Cordless headphones allow the wearer to move freely without restraint of a cord while listening to a home stereo, television or other electronic audio player. The devices also free the listener from having to carry a portable audio device. Incidentally, cordless headphones are more commonly called wireless headphones, but the terms are synonymous.
Cordless headphones operate over a radio frequency or with infrared technology. Both technologies rely on a base station, or source transmitter, which is connected to an audio source that has a headphone jack or stereo RCA output. Headphones have a built-in receiver and amplifier. The signal is received in the form of radio waves and the amplifier converts them into sound waves into a pair of tiny speakers. Cordless headphones use batteries in order to power the receiver and amplifier. When not in use, devices with rechargeable batteries are docked on the base station for recharging.
Cordless headphones that use radio frequency (RF) technology operate like cordless house phones in that the radio waves, or signal, can penetrate nonmetal walls. This allows the user to move throughout the home, provided they remain within range of the base transmitter, which runs between 100 and 300 feet, depending on signal strength. Radio frequency usually provides a robust signal, and thus good audio quality when unimpeded. However, interference is a common drawback with RF technology. Interference occurs when another RF device using the same frequency creates static, which can affect the quality of sound. To minimize interference between radio broadcasts, the transmitter and headphone should be set to a range of channel frequencies. Signal loss results when the wearer strays beyond the transmittal range of the transmitter. In addition, RF headphones use more energy than IF headphones, shortening the life of batteries needed to power the amplifier.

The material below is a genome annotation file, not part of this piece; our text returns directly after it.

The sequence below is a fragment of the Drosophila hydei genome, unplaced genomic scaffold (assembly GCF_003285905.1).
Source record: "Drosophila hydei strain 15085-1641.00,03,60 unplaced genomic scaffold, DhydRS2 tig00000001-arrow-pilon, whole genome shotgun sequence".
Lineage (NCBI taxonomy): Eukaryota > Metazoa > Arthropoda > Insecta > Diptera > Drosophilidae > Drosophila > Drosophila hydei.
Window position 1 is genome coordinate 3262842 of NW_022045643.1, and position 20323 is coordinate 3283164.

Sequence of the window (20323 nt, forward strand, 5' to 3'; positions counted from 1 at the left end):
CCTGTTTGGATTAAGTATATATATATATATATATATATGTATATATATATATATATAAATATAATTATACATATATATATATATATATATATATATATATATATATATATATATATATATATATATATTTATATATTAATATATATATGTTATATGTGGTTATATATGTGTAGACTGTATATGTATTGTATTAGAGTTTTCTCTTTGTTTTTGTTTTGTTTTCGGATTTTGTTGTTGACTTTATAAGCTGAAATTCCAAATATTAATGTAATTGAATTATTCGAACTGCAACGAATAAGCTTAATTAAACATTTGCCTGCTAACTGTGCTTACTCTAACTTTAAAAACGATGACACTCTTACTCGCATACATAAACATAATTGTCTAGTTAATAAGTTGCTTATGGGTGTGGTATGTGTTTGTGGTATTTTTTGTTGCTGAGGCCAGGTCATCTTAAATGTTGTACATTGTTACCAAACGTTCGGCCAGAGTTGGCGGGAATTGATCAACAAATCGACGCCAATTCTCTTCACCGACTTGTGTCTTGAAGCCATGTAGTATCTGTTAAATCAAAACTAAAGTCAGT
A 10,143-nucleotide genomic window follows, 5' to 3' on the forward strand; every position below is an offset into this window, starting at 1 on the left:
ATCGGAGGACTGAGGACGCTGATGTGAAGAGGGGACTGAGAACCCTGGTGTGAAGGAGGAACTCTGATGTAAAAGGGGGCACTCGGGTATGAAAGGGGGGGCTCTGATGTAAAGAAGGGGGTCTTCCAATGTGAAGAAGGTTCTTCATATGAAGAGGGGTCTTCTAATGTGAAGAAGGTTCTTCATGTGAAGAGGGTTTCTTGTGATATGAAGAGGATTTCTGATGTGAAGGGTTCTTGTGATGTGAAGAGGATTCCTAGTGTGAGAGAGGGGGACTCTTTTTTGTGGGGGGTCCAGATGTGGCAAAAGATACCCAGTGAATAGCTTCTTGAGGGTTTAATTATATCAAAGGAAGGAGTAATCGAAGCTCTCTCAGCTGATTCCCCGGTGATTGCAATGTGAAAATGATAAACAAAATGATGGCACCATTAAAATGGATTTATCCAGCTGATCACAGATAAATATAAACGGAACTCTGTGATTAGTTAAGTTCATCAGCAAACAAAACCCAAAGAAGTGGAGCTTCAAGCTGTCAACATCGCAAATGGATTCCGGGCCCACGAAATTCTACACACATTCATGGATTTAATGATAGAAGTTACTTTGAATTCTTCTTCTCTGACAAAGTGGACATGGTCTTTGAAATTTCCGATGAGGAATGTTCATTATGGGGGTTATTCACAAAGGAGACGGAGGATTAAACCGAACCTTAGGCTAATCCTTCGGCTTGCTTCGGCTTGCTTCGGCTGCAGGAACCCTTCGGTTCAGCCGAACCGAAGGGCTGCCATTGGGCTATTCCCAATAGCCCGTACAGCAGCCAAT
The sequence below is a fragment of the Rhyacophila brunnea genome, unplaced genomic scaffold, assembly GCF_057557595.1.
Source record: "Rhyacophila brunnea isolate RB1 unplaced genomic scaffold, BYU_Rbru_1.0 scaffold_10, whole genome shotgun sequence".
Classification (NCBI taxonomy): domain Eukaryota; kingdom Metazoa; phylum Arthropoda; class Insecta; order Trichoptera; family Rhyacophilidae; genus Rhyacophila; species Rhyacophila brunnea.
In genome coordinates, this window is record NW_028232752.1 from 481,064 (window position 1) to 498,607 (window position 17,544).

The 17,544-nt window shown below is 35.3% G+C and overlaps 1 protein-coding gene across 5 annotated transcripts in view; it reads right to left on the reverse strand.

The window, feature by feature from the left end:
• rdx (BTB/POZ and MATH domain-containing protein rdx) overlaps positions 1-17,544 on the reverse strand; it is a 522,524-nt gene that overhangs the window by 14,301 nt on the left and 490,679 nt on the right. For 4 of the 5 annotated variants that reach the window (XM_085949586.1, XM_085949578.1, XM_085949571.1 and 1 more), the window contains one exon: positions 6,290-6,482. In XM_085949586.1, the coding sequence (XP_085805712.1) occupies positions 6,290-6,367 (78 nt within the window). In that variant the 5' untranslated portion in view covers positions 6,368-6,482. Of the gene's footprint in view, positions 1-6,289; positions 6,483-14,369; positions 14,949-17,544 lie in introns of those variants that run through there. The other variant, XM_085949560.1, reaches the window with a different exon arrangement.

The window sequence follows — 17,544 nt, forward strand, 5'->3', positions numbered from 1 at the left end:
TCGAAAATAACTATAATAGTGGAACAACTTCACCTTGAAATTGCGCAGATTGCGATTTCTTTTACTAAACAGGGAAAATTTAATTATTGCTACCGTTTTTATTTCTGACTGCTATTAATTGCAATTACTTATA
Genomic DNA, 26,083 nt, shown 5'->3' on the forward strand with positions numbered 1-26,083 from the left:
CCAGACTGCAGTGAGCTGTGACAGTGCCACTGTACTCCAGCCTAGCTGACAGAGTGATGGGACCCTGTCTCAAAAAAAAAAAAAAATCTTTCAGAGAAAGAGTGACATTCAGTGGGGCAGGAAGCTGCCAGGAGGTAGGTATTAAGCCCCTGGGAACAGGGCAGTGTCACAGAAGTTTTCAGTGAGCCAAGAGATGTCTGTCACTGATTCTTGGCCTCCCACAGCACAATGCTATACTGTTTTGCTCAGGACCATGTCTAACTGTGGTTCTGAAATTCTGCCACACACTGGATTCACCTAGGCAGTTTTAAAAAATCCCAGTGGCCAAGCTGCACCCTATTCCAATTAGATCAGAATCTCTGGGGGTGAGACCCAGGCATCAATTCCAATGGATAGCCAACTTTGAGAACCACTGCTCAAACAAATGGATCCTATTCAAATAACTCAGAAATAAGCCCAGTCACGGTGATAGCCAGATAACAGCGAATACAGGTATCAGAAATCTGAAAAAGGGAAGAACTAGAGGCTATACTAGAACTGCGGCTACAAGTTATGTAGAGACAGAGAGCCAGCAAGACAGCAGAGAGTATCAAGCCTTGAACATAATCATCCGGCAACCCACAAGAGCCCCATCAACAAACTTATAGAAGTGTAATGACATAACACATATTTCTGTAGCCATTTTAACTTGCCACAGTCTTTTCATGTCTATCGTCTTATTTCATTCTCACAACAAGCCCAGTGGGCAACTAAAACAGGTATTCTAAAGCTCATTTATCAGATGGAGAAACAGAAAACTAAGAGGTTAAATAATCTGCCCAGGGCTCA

Infrared cordless headphones receive an information signal emitted as an infrared light beam from the base station. For the headphone to work effectively, the wearer must remain within visual range of the transmitter. Thirty feet is the typical maximum transmittal range of most infrared systems.
For most wearers of IR headphones, the limitation in mobility is offset by the improved audio quality because the technology is not subject to radio wave interference. The technology also uses less energy than RF devices, making it more economical, as well.